Consequently the 880L is a real style statement which is likely to have particular appeal with Apple fans. Black cabling in particular is a plague on smart living room design and so D-Link’s choices get a big thumbs up from us.

The build quality is good as well. Yes it is plastic like all other routers (they need to be able to work with or without external antennas), but it is solidity put together, well ventilated and has brackets for wall mounting. At 246.9 x 190.4 x 47.2 mm and 745g it is one of the larger routers we’ve tested, but its low profile means it doesn’t draw too much attention.

SEE ALSO: Best Routers Roundup

D-Link DIR-880L – Features

In hopping aboard the AC1900 bandwagon the 880L plays some familiar cards: a full fat 1300Mbit 802.11ac implementation with 3x3 antenna array and bolstered 600Mbit 802.11n which leads to the enlarged ‘AC1900’ figure.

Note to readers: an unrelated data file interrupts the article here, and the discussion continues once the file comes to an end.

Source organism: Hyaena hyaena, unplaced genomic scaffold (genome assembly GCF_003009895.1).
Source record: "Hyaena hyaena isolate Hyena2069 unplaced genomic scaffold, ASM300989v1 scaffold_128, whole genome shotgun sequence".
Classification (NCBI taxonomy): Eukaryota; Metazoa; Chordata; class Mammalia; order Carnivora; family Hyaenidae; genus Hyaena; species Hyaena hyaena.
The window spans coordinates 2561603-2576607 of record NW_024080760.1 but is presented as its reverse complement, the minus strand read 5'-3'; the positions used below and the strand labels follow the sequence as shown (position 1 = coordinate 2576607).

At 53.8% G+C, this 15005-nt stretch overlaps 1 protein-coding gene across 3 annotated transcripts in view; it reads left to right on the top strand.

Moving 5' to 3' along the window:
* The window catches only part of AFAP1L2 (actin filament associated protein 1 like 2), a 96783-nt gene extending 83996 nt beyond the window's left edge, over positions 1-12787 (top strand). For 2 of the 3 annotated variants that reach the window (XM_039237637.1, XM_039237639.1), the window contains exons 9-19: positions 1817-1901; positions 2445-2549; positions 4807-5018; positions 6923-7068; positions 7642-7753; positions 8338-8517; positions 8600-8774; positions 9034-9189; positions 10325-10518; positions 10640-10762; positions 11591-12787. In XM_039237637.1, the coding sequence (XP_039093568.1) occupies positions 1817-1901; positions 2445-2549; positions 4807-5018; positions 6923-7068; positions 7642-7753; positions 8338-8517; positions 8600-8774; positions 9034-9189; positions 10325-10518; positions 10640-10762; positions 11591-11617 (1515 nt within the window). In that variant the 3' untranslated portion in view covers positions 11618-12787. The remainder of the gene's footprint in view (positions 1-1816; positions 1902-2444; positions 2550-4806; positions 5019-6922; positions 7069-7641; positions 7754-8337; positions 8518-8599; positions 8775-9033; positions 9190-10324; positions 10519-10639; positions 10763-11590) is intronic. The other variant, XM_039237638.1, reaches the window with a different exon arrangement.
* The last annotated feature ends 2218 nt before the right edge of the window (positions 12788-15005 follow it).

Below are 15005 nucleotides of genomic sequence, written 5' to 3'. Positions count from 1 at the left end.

How the latter figure is achieved is by ‘Turbo QAM’, a proprietary technology from Broadcom used to boost 802.11n on the ageing 2.4GHz band. The snag is it requires a Turbo QAM compatible wireless receiver to reap the benefits on this, such as the Asus PCE-AC68 which is our standard wireless receiver for testing. The good news is with the wealth of AC1900 routers appearing many more Turbo QAM receivers are in the works.

But Turbo QAM isn’t the 880L’s only trick. Its three 5dBi dual-band dipole antennas are significantly larger than anything we've seen on any rival router (which usually stick to 3Bi) and they are backed by SmartBeam compliance.

In addition there is the usual combination of 4x Gigabit Ethernet, 1x Gigabit LAN and WPS, WPA/WPA2 wireless security. There are also dual USB ports, with the standard combination of 1x USB 3.0 and 1x USB 2.0, not that we’ve found USB 3.0 makes a difference to speed tests across a network.

Like Linksys, D-Link is also one of the few router makers to offer a Cloud platform to access and control the router remotely. This can be done both by web browser or Android and iOS apps (more of which below).

SEE ALSO: Best Powerline Adapters

DIR-880L setup

D-Link DIR-880L – Setup